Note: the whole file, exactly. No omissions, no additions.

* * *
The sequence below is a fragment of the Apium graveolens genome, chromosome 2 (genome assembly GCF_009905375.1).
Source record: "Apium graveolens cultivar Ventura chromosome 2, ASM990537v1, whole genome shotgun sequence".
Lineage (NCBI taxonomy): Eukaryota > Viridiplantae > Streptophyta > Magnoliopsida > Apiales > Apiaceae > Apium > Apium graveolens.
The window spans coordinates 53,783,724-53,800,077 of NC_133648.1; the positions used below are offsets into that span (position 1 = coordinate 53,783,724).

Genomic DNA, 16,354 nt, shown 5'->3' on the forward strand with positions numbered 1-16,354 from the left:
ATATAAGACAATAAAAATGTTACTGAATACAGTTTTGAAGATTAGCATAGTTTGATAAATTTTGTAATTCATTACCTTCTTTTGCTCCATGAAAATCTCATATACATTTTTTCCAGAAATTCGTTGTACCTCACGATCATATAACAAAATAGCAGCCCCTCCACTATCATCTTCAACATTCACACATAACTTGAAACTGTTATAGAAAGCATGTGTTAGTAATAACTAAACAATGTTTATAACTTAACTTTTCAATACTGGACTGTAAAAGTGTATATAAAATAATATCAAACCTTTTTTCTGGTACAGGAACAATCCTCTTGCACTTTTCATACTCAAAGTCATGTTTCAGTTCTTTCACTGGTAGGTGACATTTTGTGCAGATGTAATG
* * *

The sequence below is a fragment of the Apium graveolens genome, chromosome 2 (genome assembly GCF_009905375.1).
Source record: "Apium graveolens cultivar Ventura chromosome 2, ASM990537v1, whole genome shotgun sequence".
Lineage (NCBI taxonomy): Eukaryota > Viridiplantae > Streptophyta > Magnoliopsida > Apiales > Apiaceae > Apium > Apium graveolens.
The window spans coordinates 53,783,724-53,800,077 of NC_133648.1; the positions used below are offsets into that span (position 1 = coordinate 53,783,724).

Genomic DNA, 16,354 nt, shown 5'->3' on the forward strand with positions numbered 1-16,354 from the left:
ATATAAGACAATAAAAATGTTACTGAATACAGTTTTGAAGATTAGCATAGTTTGATAAATTTTGTAATTCATTACCTTCTTTTGCTCCATGAAAATCTCATATACATTTTTTCCAGAAATTCGTTGTACCTCACGATCATATAACAAAATAGCAGCCCCTCCACTATCATCTTCAACATTCACACATAACTTGAAACTGTTATAGAAAGCATGTGTTAGTAATAACTAAACAATGTTTATAACTTAACTTTTCAATACTGGACTGTAAAAGTGTATATAAAATAATATCAAACCTTTTTTCTGGTACAGGAACAATCCTCTTGCACTTTTCATACTCAAAGTCATGTTTCAGTTCTTTCACTGGTAGGTGACATTTTGTGCAGATGTAATG